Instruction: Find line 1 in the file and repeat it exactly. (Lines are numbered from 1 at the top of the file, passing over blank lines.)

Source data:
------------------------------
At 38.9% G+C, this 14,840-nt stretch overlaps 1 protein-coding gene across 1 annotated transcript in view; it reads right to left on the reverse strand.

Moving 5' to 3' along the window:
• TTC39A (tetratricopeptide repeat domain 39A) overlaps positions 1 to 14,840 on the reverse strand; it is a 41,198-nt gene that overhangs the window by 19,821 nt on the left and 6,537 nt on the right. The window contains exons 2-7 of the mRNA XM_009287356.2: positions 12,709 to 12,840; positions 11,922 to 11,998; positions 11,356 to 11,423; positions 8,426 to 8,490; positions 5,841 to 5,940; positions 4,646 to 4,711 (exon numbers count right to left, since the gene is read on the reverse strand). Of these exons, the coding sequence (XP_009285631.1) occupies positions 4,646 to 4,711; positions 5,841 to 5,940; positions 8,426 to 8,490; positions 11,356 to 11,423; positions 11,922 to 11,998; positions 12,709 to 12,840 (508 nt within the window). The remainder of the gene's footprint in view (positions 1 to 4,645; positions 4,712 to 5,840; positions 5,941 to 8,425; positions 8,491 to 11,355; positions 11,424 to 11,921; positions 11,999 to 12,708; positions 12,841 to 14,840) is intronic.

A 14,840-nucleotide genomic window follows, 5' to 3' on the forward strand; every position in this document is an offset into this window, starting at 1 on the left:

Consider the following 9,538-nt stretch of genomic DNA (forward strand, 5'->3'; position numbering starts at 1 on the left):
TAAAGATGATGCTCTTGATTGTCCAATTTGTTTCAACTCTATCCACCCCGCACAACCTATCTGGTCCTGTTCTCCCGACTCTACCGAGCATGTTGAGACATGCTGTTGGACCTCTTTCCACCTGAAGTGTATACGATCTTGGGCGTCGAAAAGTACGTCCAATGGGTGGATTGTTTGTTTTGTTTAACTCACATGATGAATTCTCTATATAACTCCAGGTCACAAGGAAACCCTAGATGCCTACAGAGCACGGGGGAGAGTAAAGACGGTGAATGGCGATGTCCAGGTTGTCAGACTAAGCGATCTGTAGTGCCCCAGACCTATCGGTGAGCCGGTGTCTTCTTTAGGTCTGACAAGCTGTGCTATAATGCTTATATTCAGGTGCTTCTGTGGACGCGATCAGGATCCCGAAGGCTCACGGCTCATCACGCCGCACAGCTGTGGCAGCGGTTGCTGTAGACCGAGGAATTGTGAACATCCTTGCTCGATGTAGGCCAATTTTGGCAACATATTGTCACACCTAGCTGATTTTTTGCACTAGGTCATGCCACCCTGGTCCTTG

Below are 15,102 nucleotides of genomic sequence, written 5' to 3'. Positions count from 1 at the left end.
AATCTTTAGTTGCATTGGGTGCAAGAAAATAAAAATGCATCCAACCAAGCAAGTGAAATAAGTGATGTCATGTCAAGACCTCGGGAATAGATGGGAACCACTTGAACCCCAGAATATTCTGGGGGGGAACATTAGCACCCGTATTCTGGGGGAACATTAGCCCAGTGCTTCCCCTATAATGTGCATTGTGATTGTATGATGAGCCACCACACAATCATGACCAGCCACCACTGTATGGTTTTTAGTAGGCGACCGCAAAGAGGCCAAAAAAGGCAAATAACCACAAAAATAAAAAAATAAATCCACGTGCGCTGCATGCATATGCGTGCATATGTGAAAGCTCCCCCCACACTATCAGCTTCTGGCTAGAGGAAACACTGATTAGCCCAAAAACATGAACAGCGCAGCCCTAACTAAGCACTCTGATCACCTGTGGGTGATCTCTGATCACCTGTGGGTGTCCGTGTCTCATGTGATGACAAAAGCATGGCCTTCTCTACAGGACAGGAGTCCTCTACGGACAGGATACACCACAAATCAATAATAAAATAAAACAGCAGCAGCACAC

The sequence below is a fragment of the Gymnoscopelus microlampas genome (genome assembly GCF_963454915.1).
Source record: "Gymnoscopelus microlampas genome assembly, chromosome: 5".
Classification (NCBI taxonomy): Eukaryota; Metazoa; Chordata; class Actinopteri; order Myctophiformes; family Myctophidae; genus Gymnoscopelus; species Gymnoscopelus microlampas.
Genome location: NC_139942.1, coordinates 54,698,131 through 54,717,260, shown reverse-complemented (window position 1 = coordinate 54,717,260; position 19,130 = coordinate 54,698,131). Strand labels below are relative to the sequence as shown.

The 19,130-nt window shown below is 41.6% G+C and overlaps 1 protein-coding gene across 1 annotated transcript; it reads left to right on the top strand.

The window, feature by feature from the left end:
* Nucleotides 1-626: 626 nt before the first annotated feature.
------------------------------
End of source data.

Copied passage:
At 38.9% G+C, this 14,840-nt stretch overlaps 1 protein-coding gene across 1 annotated transcript in view; it reads right to left on the reverse strand.